HURRICANE IRMA AVOIDED: CFIRST HELPS JET TO SAFETY

By P&WC CUSTOMER SERVICE
Mar. 29, 2018 | | 3 min read

When a natural disaster strikes, aircraft need to be airborne in a hurry. P&WC’s Customer First Centre provides 24/7 support to help customers move quickly when time is of the essence.

HURRICANE IRMA: CATEGORY 5

September 8, 2017. Late morning. The wind was rising, the skies were growing dark, and the clock was ticking. Hurricane Irma was bearing down—headed straight for an operator's maintenance facility in Florida.

A private jet charter company had its PW305B-powered Hawker 1000 stuck on the runway just as one of the strongest storms ever was about to descend on the Atlantic region. If the grounded aircraft didn’t get aloft quickly, it would be at the mercy of the hurricane’s fury.

But the jet was having a starting problem with multiple fault codes and couldn’t take off until these were resolved. The operator's maintenance team turned to P&WC’s Customer First Centre (CFirst) in Montreal, Canada for help.

The operator needed our support to clear the faults and dispatch the aircraft before the hurricane reached them. There wasn’t a moment to waste.

Frédéric Boutin, Team Lead,
Customer First Centre

PROVIDING URGENT TROUBLESHOOTING GUIDANCE

The previous night, the operator had contacted the CFirst team in Singapore, who recommended cleaning the connectors and restarting the electronic engine control (EEC). Having done that and performed wiring harness checks, they found that the engine would start. The FB fault code (interstage turbine temperature sensor or circuit fault) now appeared only when it was shut down.

“We suspected the EEC was intermittent, but if we ordered another one, they wouldn’t have time to install it and take off before the hurricane arrived,” recalls Frédéric.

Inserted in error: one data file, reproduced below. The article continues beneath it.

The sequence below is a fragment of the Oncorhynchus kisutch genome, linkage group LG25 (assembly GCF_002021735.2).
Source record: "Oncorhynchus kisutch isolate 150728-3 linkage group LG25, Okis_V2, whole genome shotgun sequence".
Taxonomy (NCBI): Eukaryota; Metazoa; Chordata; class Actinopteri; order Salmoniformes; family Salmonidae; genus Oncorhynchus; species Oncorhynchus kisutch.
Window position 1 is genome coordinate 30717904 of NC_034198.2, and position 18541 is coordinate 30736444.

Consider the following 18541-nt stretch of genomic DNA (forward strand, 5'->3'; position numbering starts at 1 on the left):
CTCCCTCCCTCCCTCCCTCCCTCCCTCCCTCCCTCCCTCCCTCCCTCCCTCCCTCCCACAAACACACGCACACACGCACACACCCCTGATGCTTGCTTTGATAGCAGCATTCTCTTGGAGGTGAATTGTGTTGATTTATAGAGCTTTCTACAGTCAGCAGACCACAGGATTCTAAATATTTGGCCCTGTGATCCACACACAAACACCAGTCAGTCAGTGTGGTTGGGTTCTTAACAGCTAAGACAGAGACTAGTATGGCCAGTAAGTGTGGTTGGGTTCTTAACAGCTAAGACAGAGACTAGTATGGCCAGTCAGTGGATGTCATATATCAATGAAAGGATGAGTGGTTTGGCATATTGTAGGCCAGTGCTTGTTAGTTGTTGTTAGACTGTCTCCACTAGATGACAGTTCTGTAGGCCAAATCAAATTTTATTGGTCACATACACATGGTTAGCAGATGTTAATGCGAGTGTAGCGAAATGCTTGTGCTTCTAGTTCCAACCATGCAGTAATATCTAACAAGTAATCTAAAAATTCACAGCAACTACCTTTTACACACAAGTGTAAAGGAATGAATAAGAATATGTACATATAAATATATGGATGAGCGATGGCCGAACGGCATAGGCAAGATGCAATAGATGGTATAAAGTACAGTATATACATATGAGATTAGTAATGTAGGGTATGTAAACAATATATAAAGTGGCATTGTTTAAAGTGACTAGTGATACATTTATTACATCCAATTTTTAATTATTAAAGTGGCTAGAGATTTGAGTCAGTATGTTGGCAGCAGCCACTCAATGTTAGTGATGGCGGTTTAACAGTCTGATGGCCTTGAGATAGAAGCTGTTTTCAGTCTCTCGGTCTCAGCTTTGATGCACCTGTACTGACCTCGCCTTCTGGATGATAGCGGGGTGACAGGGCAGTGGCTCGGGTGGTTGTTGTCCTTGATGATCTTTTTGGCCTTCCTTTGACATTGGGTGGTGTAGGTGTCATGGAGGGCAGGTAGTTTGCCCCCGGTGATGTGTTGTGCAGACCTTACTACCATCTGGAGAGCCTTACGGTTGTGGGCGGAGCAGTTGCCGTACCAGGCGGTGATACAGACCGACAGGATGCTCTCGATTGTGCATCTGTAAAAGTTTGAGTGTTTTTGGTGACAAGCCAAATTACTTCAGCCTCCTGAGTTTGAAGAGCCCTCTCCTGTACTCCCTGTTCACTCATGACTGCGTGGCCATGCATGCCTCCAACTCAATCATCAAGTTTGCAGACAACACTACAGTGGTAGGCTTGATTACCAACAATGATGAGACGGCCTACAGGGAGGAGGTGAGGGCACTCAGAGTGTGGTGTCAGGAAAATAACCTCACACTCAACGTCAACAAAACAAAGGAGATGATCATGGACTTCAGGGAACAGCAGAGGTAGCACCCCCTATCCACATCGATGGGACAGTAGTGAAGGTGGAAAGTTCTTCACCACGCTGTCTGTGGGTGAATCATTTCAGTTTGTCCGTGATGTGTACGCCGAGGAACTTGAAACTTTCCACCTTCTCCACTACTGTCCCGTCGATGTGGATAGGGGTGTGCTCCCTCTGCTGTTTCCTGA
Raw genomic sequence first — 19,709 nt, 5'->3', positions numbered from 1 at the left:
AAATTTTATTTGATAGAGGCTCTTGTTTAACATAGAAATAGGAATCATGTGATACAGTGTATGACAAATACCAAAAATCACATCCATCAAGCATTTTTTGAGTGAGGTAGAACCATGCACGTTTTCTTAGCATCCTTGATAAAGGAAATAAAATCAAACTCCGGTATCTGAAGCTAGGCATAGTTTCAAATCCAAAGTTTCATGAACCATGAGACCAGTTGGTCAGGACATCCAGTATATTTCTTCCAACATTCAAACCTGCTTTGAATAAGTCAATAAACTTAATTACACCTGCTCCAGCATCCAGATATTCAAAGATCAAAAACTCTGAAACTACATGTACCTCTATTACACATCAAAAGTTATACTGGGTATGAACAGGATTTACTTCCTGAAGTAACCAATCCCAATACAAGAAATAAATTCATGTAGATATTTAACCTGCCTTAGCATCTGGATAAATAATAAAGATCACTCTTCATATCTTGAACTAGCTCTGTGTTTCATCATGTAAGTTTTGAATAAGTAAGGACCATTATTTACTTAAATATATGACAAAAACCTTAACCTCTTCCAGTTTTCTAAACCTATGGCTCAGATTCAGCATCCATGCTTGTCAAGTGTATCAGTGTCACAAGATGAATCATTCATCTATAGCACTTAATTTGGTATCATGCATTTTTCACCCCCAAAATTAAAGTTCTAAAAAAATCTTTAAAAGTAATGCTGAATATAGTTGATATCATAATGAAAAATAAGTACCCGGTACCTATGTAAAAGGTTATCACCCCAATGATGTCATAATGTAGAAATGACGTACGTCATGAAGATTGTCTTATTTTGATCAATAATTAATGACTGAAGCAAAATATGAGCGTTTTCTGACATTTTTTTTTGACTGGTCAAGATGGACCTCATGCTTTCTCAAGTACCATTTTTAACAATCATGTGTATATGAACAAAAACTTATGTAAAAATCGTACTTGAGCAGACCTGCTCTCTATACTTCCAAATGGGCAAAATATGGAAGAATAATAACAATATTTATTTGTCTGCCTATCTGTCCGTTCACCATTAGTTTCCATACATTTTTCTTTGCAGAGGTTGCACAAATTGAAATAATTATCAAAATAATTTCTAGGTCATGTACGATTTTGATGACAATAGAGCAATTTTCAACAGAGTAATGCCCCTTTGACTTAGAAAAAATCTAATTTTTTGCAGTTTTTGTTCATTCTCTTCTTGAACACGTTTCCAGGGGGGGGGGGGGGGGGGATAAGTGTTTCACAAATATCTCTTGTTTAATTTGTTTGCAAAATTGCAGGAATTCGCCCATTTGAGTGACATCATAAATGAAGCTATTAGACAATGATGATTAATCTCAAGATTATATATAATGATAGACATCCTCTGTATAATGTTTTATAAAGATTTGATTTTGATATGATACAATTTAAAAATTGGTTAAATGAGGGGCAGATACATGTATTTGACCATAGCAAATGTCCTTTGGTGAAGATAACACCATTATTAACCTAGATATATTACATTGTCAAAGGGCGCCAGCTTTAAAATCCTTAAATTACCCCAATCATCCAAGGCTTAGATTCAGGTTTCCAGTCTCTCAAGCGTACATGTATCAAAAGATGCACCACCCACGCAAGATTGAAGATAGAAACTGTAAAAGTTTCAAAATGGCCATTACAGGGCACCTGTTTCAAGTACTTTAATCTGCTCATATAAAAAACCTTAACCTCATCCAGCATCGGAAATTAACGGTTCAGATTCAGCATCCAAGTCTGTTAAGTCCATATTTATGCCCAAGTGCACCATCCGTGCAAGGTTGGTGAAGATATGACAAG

The jet was scheduled to fly to Dallas for a full overhaul. Since there was no longer a fault when starting the engine, CFirst—after consulting Customer Engineering for technical advice—suggested that the Hawker 1000 head to Texas immediately, then replace the engine with a rental once it got there. The support team would also ship a new EEC for installation at the Dallas facility.

Having received the green light from CFirst, the operator's jet was able to take off and fly to Dallas before Hurricane Irma descended on Clearwater. It was then returned to regular service once the rental engine and the new EEC were installed.

GLOBAL EXTREME WEATHER MONITORING IN REAL TIME

Wherever a hurricane or other natural disaster strikes around the world, CFirst is available 24/7 to provide support to operators who need help getting off the ground fast.

Today, this support is more critical than ever, with the number of extreme weather events rising. In 2017, in the U.S. alone, there were 16 natural disasters which spawned a new record of more than $306 billion in damages, including Hurricane Irma. Some experts predict that major hurricanes may grow even more intense in the future.

At P&WC's two CFirst Centres in Montreal and Singapore, staff keep tabs on global developments with the help of a wall of screens providing vital information. Some of these track the status of support being provided to customers, while others display 24/7 news channels for updates on global events that may impact customers.

When an extreme weather event occurs, CFirst team members are briefed about it so that they can provide rapid, tailored assistance to any operators in the affected region who request help.

For more on how P&WC helps operators during natural disasters, discover how a mobile repair team provided flexible support for a customer during Storm Stella.

HAVE A GOOD STORY TO SHARE?
WE WOULD LOVE TO HEAR FROM YOU

SEND YOUR STORY